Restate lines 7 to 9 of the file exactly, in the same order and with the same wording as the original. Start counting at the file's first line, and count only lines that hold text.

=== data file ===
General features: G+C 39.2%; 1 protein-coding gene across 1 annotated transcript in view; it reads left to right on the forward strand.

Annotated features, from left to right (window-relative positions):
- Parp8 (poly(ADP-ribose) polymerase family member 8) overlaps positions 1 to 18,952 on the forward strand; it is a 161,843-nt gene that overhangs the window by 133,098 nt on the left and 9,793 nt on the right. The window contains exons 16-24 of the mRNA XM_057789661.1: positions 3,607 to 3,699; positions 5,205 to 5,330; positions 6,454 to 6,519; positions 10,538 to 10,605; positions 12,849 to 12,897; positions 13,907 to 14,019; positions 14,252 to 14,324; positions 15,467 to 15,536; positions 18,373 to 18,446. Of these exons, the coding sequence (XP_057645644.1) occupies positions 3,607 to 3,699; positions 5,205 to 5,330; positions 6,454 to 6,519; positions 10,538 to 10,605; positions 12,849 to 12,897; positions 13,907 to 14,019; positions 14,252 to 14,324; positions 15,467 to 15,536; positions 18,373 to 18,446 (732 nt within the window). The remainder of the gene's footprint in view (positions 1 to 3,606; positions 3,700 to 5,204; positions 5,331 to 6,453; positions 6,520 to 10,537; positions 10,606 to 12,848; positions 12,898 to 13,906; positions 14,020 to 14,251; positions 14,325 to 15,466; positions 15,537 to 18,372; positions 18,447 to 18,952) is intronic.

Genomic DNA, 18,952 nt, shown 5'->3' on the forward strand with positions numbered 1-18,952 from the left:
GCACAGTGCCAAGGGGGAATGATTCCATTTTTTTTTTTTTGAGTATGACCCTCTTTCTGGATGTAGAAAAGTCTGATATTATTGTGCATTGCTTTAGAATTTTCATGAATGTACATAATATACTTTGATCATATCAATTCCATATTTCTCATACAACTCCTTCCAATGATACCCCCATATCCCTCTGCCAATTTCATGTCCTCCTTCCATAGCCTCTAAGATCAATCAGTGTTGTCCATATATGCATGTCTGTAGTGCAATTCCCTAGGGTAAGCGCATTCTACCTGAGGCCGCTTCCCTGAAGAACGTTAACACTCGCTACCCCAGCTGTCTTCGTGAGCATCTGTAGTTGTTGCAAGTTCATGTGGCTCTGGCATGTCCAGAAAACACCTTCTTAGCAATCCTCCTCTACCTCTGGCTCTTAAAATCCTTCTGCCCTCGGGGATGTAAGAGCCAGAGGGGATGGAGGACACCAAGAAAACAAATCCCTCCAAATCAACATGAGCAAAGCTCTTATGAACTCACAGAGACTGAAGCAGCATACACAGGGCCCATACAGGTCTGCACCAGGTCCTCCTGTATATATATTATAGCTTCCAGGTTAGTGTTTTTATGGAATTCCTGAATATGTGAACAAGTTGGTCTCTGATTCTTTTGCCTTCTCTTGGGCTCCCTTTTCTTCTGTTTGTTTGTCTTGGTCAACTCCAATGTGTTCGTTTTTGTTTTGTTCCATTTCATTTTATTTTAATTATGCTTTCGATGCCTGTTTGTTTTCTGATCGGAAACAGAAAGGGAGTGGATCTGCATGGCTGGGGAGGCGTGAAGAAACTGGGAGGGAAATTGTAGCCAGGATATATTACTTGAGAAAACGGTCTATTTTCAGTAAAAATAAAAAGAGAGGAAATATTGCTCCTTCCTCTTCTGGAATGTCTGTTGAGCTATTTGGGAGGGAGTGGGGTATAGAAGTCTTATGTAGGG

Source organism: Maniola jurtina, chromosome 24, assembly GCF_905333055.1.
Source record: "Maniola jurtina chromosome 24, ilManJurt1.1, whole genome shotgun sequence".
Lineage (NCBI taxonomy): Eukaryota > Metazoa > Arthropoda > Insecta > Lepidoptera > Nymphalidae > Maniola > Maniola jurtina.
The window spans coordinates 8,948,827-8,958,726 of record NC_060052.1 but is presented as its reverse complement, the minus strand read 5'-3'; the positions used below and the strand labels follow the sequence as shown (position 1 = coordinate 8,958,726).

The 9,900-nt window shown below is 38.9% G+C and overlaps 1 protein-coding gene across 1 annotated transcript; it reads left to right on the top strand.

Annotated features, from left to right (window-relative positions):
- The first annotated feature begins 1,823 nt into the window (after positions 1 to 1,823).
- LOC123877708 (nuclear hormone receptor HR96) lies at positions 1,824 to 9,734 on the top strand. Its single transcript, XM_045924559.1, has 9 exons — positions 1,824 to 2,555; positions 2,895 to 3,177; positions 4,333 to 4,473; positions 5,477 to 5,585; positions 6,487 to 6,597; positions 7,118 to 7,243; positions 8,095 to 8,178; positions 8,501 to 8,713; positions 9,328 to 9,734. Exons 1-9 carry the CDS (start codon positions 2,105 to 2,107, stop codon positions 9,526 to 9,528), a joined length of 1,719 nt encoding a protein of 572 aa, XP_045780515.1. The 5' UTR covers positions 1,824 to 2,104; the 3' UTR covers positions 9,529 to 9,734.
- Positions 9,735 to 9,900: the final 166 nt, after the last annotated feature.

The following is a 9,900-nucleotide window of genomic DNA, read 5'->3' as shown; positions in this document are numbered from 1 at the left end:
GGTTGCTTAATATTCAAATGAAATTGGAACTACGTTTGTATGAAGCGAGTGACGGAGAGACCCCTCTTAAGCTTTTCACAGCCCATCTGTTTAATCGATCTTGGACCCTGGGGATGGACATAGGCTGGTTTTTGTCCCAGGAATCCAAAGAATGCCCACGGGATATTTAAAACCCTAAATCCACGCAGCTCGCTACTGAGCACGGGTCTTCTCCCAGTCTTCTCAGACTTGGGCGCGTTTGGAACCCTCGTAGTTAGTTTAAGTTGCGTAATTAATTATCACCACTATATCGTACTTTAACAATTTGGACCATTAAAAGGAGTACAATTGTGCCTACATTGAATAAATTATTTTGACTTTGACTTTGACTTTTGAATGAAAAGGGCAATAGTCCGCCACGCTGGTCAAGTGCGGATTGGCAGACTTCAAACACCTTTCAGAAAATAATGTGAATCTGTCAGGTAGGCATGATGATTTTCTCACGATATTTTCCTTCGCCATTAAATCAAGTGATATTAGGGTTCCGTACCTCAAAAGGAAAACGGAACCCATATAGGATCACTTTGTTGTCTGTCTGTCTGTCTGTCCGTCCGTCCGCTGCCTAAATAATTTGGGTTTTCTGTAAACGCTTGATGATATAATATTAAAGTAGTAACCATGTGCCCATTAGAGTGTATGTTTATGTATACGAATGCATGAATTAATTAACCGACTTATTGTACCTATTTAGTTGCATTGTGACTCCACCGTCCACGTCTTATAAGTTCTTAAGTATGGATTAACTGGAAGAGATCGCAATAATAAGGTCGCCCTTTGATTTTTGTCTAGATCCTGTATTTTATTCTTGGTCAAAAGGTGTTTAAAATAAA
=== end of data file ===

Source record: "Maniola jurtina chromosome 24, ilManJurt1.1, whole genome shotgun sequence".
Lineage (NCBI taxonomy): Eukaryota > Metazoa > Arthropoda > Insecta > Lepidoptera > Nymphalidae > Maniola > Maniola jurtina.
The window spans coordinates 8,948,827-8,958,726 of record NC_060052.1 but is presented as its reverse complement, the minus strand read 5'-3'; the positions used below and the strand labels follow the sequence as shown (position 1 = coordinate 8,958,726).